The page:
Leprosy Mailing List, August 29th, 2008
Ref.: Management of nerve abscess
From: Srinivasan H., Chennai, India
Dear Dr Noto,
This is with reference to the query of Dr Ranthilaka Ranawaka regarding management of nerve abscess (LML Aug. 25th, 2008). My views on this topic are as follows.
Nerve abscesses in leprosy are usually ‘cold abscesses’ like tubercular cold abscesses. They occur due to caseation followed by colliquative necrosis tuberculoid granuloma in nerve fibres. They are commonly seen in major nerve trunks and cutaneous nerves of persons suffering from tuberculoid types of leprosy. In major nerve trunks the abscess may be truly intraneural due to necrosis of a nerve fascicle (or even a part of a fascicle) within the nerve, with the ‘pus’ collected inside the nerve, or, the pus may track through the epineurium and come out as a collar stud abscess to form a ‘para-neural’ abscess. Sometimes, a nerve bundle in the outer sheath of the nerve is the site of abscess formation and the abscess remains ‘para-neural’ from the beginning. Occasionally, a lymph node adherent to the nerve sheath (e.g., epitrochlear node adherent to the ulnar nerve) develops caseous necrosis in tuberculoid leprosy and forms a para-neural abscess, clinically indistinguishable from a true nerve abscess tracking from inside the nerve.
The size of the abscess ranges from very small (minute micro abscesses) to very large ‘giant’ abscesses, many centimetres long and wide. The presence of the abscess or it growing in size does not indicate disease activity. Left alone, smaller abscesses tend to subside on their own while larger abscesses often do not do so. They may even keep increasing in size.
There are two concerns associated with the nerve abscesses: i) the abscess per se and ii) the effect of the abscess on the function of the affected nerve trunk.
i.)Unlike acute inflammatory ‘hot’ abscesses, cold abscesses are relatively painless or there maybe only mild nerve pain. So pain is not a major consideration in the management of nerve abscesses. Nor is “disease activity” a concern and that is determined based on other parameters and not on the presence or changes in the size of the abscess. A very large abscess is a cosmetic concern. A visible abscess may also be an embarrassment because it invites the curiosity of neighbours as to its cause (with may be serious social consequences).
ii.)The size of the abscess does not indicate the extent of nerve damage caused by it and the resulting nerve function deficit (NFD). Even a small intra neural abscess can be associated with significant NFD, as the abscess may press on the surrounding fascicles and strangulate them (especially when the epineurium is thickened and fibrosed and does not allow expansion) because of increased intra neural tension. This causes conduction blockage (neurapraxia) in even undamaged nerve fascicles and NFD. This danger does not exist when the abscess breaks through the epineurium (with relief of intraneural hypertension) and becomes para-neural. When the abscess is para-neural from the beginning, there is little danger of the abscess giving rise to NFD.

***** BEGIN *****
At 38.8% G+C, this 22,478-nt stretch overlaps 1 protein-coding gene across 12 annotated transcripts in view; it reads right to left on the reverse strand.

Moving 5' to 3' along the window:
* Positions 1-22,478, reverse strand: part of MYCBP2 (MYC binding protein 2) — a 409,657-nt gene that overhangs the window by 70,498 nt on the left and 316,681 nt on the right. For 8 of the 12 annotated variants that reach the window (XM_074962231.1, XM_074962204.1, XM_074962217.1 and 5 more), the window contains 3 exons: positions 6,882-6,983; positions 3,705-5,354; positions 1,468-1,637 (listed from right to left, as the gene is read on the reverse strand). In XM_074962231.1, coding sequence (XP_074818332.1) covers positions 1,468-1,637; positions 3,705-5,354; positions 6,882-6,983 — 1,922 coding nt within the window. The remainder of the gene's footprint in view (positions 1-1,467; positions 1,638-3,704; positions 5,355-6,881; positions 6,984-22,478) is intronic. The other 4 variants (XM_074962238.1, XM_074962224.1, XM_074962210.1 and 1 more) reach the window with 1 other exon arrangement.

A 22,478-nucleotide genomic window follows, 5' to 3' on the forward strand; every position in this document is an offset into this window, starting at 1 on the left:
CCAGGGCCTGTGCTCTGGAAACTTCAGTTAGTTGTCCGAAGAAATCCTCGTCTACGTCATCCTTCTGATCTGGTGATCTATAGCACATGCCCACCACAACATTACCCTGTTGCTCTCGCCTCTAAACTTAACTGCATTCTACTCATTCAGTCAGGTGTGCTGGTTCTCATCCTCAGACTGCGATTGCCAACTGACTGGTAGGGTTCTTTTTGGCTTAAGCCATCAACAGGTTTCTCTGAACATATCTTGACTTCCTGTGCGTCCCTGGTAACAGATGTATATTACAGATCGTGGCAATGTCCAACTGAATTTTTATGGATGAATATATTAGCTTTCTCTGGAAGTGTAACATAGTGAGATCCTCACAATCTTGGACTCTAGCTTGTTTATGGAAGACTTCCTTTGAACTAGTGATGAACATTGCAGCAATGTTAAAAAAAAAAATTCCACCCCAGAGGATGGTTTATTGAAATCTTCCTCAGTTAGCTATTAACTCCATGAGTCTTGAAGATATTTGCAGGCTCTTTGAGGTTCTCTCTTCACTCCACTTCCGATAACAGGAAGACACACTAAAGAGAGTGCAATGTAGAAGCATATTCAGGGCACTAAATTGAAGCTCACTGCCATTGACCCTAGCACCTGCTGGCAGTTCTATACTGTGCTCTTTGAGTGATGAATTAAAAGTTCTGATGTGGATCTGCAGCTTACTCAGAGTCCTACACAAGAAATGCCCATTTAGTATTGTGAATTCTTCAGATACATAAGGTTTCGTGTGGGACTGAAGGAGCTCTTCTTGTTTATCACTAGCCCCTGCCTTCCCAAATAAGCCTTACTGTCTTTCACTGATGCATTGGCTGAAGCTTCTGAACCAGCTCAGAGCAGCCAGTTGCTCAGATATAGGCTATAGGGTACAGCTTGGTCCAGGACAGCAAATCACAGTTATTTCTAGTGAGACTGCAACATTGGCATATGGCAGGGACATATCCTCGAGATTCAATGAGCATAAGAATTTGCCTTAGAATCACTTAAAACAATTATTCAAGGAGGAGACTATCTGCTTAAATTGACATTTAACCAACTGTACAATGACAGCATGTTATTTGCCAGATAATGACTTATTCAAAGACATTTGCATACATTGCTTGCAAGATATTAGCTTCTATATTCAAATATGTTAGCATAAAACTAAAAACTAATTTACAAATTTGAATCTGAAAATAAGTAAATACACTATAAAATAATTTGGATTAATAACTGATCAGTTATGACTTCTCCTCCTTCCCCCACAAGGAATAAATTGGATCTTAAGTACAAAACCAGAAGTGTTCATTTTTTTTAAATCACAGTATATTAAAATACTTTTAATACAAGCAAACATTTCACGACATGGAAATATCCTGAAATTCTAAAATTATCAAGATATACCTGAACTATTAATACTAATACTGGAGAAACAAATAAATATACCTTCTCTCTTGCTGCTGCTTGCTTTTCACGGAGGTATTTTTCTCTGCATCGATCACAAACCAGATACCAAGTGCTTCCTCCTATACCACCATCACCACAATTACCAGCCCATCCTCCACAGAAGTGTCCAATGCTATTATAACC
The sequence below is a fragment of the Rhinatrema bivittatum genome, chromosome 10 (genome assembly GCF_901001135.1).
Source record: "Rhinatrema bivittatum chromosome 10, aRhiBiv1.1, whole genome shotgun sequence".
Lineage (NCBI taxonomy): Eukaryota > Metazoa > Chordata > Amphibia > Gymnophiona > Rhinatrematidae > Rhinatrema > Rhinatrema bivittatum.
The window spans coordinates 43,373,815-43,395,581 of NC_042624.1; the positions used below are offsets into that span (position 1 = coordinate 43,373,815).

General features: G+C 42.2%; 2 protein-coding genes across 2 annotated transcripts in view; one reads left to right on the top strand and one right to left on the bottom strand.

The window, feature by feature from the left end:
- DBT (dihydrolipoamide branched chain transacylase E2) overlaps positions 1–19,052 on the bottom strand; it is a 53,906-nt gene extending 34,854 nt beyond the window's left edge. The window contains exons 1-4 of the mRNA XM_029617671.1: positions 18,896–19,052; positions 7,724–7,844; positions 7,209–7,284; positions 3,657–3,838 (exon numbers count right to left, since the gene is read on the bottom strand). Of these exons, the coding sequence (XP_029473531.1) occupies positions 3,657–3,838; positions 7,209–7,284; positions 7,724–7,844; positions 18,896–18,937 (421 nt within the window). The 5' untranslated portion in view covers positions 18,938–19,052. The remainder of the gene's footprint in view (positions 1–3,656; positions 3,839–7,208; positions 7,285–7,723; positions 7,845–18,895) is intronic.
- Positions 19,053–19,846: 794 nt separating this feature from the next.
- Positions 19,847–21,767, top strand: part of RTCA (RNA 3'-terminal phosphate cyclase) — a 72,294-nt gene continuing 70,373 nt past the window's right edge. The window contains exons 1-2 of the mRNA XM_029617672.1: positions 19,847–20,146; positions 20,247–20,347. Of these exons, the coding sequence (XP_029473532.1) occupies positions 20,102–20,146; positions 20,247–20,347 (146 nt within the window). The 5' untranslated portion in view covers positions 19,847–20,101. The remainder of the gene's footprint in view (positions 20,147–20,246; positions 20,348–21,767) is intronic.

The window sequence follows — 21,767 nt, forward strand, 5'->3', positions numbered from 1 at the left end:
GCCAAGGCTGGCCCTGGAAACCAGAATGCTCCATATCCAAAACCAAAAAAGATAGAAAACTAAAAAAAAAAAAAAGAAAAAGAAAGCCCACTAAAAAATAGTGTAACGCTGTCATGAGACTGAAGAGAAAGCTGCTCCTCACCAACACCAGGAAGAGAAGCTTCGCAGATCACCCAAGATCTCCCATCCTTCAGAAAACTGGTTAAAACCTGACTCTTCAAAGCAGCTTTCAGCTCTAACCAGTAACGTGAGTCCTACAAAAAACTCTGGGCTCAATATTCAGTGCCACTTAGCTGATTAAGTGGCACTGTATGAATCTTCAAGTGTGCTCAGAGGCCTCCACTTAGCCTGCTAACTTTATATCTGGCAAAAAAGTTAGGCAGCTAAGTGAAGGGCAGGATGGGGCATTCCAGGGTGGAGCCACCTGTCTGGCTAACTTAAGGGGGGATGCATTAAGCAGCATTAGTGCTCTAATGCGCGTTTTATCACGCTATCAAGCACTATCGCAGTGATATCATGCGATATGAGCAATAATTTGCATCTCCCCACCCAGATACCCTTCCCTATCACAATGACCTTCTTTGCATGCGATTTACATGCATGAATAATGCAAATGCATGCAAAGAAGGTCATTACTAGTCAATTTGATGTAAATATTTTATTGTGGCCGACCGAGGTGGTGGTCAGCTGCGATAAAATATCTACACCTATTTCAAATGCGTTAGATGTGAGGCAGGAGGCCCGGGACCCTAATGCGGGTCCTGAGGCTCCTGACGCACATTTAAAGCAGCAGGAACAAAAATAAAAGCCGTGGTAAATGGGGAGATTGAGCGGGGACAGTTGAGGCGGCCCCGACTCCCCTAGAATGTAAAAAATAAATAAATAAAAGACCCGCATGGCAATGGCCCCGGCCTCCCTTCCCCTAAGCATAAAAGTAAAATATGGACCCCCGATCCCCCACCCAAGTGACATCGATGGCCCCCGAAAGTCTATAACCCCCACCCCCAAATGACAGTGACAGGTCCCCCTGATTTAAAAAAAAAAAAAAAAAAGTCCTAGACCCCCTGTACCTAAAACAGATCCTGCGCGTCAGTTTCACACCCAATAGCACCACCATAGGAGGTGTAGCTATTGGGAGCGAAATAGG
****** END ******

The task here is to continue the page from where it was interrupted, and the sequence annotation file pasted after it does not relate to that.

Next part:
Management of the abscess depends primarily on the state of the nerve affected. The nerve may show, at the time the abscess is noticed or complained of, (a) significant functional deficit by way of anaesthesia in its area of supply and / or paralysis or weakness of the muscles supplied by that nerve, or, (b) no significant functional deficit. When functional deficit is noticed, one should enquire whether is well established (“irrecoverable”) or “recoverable”. If NFD is well established or long standing (like e.g., long ante dating the onset of the abscess, severe muscle atrophy, muscle paralysis of more than six months duration), it may be considered “irrecoverable”. It may also be considered “irrecoverable” if NFD is complete (i.e., complete sensory-motor paralysis with paralysis of all the muscles normally supplied by the nerve in the case of a mixed nerve). When NFD is considered “irrecoverable”, we may ignore this aspect and consider the abscess per se. We can wait and see if it will subside of its own accord in the course of some months. If it does not, and if the patient desires it, it is dealt with surgically. The exception to this advice is when the abscess involves the overlying skin and there is an imminent danger of the abscess bursting through the skin. In that case, the abscess is surgically dealt with straight away.If the NFD is incomplete or recent (some muscles normally supplied by the nerve are not paralysed or acting weakly, muscle atrophy not severe, paralysis/NFD is not long standing – less than six months duration), it may be considered to be “recoverable NFD” and the abscess is surgically dealt with without much delay. When there is no NFD, ascertain by clinical examination whether the abscess is purely intra neural or whether it is a collar stud or a para-neural abscess.When the abscess is identified as an “intraneural abscess” (fusiform swelling of the nerve, abscess part of the nerve and separate from it) it is dealt with surgically without delay.When the abscess is identified as a “collar stud” or a “para-neural abscess” (abscess forming a swelling by the side of and adherent to the nerve), we can wait and see if it will subside of its own accord in the course of some months. If it does not, and if the patient desires it, it is dealt with surgically. The exception to this advice is when the abscess involves the overlying skin and there is an imminent danger of the abscess bursting through the skin. In that case, the abscess is surgically dealt with straight away.The intraneural abscess is evacuated, its walls curetted thoroughly and the necrosed fascicles are excised. The wound is closed without drain. Firm bandaging is done.Para-neural and collar-stud abscesses are excised, in toto if possible. The abscess track into the nerve is traced into the interior of the nerve and the necrosed fascicles are identified to their full extent and excised. The wound is closed without drain. Firm bandaging is done.I hope the above is of some use.